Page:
Someone once asked me if I was always having to erase things in the background of my shots or if I just never shot pictures with any "eye sores" in the background. Truth be told, after shooting over and over and over again, you train your eyes to see the entire frame before you click the shutter. You know everything that is in the background. If there is something that is an awful eye-sore, you either move it out of the way or move to reframe the shot. But, if there are minute things in the shot that are taking attention away from the subject, you can usually get rid of them in the editing process.

A weed thingamabob that I am pretty sure has a speck of Whoville on it (don't mind me, the kids and I went to the free theatre this morning and saw "Horton Hears a Who"): sooc.
On this shot, I added some color pop, tweaked, and cropped it in quite a bit. I then added two different texture layers by Beth Armsheimer Textures, which adds a fun little effect to the picture. Textures are fun to play around with, but they can either make a picture look really cool or really bad. It sure is fun to learn how to work with them though.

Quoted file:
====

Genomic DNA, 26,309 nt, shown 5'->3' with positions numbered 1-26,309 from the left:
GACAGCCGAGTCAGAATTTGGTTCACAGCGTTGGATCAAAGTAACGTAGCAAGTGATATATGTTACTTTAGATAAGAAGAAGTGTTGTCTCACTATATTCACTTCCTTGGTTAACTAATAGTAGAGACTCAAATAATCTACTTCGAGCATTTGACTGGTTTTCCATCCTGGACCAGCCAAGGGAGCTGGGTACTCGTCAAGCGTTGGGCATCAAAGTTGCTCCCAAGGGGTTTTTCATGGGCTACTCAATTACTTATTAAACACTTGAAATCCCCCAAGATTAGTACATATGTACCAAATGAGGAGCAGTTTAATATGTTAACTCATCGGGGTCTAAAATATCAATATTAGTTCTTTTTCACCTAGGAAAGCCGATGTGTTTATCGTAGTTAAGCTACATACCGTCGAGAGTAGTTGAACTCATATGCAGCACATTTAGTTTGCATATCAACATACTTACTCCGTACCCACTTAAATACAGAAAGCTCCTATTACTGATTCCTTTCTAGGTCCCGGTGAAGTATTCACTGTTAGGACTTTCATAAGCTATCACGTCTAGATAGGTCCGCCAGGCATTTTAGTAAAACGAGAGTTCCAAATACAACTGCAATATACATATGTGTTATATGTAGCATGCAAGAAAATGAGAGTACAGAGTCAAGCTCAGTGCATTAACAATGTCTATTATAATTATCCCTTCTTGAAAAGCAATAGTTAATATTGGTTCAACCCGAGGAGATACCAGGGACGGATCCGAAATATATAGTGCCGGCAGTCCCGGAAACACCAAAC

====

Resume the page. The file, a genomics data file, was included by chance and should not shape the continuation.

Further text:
You can even spice up a picture from a point and shoot camera pretty easily by editing it. This pic was taken with my Sony Cybershot Point and Shoot when we were at Marco...sooc:

I played with the curves and contrast of the picture a bit and then ran the Light on Kids Vanilla Medium B&W action. Tweaked some more, got rid of the dark plantlife in the background (takes attention away from the subject), and highlighted the catchlights in her eyes. I love this picture because that is so Abby...
Here is a cropped version of that same pic, where you can see her adorable freckles and scrunched nose even better. Love that kid.
In the end, editing is just a matter of preference. No two people edit the exact same way, and it is very difficult to replicate someone's editing style...mainly because we don't really know all the steps we take to get a photograph to look a certain way. After you get used to the different steps of editing, you just move through without really thinking about what you are doing, but focusing on the finished product in your head and stopping when you reach that point in the editing process. It's time consuming, but it's such a fun process and really sets you apart from others by giving you a certain style and look. I highly recommend trying to learn how to edit your photos.